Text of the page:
The Chargers beat the Browns on Sunday in an old-fashioned 47-42 shootout. The performance we saw from Justin Herbert is what you get when you surround a smart and supremely talented quarterback with weapons, a solid offensive line, and a great approach.
L.A. knows that if Herbert has time to throw, he will pick apart any secondary. That means the priority, especially against great pass rushing teams, has to be protection.
The Browns fit the bill as a great pass-rushing team. They entered Week 5 ranked 2nd in the NFL in sacks and 4th in pressure percentage. To neutralize Myles Garrett and company, Chargers Offensive Coordinator Joe Lombardi utilized a number of tactics.
He used screens to keep the defensive line guessing and off balance:
He used play-action to freeze pass rushers and manipulate defenders in coverage:
On the second play above, notice how the movement of Herbert and his two underneath routes to the right got the deep safety to continue drifting to the right as well. That’s where he anticipated the throw would go.
You don’t see many offenses call for designed throwbacks 45 yards downfield, which is one of the reasons why that safety wasn’t concerned about anything other than a throw toward the right sideline. That’s what defenders generally see on roll-out passes. But that’s what Justin Herbert does to defenses. He makes them have to account for all areas of the field. When they don’t, big plays happen.
Another tactic Lombardi used to slow Cleveland’s pass rush and help enable some of Herbert’s biggest plays was using backs and tight ends to chip Myles Garrett (#95):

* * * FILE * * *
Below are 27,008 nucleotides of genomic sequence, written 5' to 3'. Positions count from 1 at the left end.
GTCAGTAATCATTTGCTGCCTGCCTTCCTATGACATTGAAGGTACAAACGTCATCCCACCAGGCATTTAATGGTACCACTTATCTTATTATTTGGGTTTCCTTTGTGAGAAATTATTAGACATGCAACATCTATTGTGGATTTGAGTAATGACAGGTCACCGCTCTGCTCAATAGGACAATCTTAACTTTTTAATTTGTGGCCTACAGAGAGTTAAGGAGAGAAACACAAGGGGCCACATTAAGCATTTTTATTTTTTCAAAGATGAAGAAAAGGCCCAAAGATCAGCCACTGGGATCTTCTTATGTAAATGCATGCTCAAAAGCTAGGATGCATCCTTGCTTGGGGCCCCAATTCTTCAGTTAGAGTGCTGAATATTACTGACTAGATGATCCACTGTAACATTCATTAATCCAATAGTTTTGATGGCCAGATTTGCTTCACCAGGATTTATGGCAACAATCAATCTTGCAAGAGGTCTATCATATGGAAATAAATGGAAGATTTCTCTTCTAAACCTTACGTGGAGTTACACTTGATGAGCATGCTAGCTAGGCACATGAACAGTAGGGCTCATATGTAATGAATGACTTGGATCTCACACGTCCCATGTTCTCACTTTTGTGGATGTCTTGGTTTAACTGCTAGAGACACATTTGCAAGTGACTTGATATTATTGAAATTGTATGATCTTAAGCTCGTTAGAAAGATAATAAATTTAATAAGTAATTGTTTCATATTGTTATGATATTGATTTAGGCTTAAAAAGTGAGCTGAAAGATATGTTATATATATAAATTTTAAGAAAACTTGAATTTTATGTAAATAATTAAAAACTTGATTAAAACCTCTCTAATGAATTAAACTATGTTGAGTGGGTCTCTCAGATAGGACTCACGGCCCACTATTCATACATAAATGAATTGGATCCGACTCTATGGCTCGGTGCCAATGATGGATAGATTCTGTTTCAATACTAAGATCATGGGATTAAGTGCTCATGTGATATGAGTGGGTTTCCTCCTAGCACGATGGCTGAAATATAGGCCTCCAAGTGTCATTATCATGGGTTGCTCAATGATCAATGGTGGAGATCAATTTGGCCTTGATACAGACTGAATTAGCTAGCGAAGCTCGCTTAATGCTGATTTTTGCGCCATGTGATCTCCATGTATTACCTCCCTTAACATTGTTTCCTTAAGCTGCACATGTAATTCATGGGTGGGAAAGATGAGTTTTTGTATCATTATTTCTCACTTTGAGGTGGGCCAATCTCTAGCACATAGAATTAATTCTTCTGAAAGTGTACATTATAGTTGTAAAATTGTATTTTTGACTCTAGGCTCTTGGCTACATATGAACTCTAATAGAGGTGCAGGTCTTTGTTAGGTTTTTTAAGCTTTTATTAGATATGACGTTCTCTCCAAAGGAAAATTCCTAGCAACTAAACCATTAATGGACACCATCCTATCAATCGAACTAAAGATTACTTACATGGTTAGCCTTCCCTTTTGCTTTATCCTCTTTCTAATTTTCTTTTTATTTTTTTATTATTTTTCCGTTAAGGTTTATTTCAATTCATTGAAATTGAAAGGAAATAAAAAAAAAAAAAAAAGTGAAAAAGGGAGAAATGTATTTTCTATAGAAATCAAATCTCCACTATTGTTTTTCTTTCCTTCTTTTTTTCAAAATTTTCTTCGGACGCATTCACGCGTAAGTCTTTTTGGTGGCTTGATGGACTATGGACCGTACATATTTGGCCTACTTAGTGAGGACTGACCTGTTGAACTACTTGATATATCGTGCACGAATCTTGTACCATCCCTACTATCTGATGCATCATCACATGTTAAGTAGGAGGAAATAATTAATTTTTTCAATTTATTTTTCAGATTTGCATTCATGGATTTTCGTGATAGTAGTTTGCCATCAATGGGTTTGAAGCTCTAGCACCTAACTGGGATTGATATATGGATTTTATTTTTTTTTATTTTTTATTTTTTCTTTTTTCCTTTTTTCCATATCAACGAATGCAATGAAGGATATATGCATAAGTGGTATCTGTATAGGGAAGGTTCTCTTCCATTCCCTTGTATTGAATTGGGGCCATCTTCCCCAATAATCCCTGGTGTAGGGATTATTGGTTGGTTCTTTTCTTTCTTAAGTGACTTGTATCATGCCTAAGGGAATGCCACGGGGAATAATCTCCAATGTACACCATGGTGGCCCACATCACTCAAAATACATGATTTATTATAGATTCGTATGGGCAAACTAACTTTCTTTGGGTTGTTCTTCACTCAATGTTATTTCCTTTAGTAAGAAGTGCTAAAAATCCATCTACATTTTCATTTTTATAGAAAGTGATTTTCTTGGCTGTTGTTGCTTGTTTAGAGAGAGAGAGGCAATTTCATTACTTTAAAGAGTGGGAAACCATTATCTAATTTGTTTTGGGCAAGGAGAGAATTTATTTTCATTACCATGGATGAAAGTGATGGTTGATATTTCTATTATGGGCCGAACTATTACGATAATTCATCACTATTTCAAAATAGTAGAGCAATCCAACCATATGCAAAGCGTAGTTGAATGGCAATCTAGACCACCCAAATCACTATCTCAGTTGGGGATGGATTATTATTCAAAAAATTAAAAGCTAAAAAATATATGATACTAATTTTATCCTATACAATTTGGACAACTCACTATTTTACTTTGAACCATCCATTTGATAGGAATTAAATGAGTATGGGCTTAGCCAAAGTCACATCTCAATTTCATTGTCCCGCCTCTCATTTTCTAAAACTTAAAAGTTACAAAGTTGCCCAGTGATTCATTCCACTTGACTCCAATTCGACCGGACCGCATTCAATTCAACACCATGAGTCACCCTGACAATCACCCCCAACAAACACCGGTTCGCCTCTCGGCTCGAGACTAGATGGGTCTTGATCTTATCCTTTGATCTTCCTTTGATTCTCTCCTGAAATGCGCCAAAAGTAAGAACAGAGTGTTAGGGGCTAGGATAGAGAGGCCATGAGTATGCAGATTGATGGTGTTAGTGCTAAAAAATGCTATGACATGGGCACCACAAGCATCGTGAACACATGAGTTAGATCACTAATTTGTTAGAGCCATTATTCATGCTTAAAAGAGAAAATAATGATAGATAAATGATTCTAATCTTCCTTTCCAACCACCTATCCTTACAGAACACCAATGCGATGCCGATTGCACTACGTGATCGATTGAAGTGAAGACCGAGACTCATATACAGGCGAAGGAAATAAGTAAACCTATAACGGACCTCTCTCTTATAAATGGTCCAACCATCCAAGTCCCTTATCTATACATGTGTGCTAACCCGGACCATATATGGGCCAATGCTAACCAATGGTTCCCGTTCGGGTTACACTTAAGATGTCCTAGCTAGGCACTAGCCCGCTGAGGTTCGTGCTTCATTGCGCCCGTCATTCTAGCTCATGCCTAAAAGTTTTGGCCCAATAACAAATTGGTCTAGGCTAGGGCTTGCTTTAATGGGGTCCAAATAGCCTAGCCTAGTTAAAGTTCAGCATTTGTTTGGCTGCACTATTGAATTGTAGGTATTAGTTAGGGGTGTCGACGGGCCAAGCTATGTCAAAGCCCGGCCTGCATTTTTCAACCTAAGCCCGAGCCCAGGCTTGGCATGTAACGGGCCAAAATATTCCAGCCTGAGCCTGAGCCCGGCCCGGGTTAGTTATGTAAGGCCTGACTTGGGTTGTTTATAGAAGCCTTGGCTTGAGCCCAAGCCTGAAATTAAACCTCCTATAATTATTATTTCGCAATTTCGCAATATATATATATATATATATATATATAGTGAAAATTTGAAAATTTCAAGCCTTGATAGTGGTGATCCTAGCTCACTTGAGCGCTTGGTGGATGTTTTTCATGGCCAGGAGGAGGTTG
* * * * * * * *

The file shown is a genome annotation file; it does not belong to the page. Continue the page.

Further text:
Justin Herbert’s ability to get the ball out quickly, decisively, and accurately on short-to-intermediate passes also played a role in preventing Cleveland’s pass rush from being a factor:
These throws might seem nondescript, yet they’re the critical drive-sustaining plays that take place between the highlights. This is an encouraging aspect of Hebert’s game and an area where he is already ahead of other great young quarterbacks like Patrick Mahomes and Josh Allen.
And just like those quarterbacks, Herbert has some special play-making ability. When the Browns were able to get some pressure on him, not only was he able to escape, but he was also able to turn broken plays into successful ones:
Herbert is extremely athletic. You sometimes forget that he’s 6’6″. And when he escapes pressure, he doesn’t always just take off and look to run. Instead, he often moves with the intention of throwing, making him even more difficult to defend outside the pocket. Herbert made several ridiculous throws on the run on Sunday:
The Browns were able to get 2 sacks on the day, but they weren’t able to disrupt the Chargers’ passing game. Herbert finished with 398 yards through the air and 5 Touchdowns (4 passing, 1 rushing).
If you weren’t already aware after reading my Herbert breakdown last offseason, he is quickly on his way to becoming the NFL’s next star quarterback.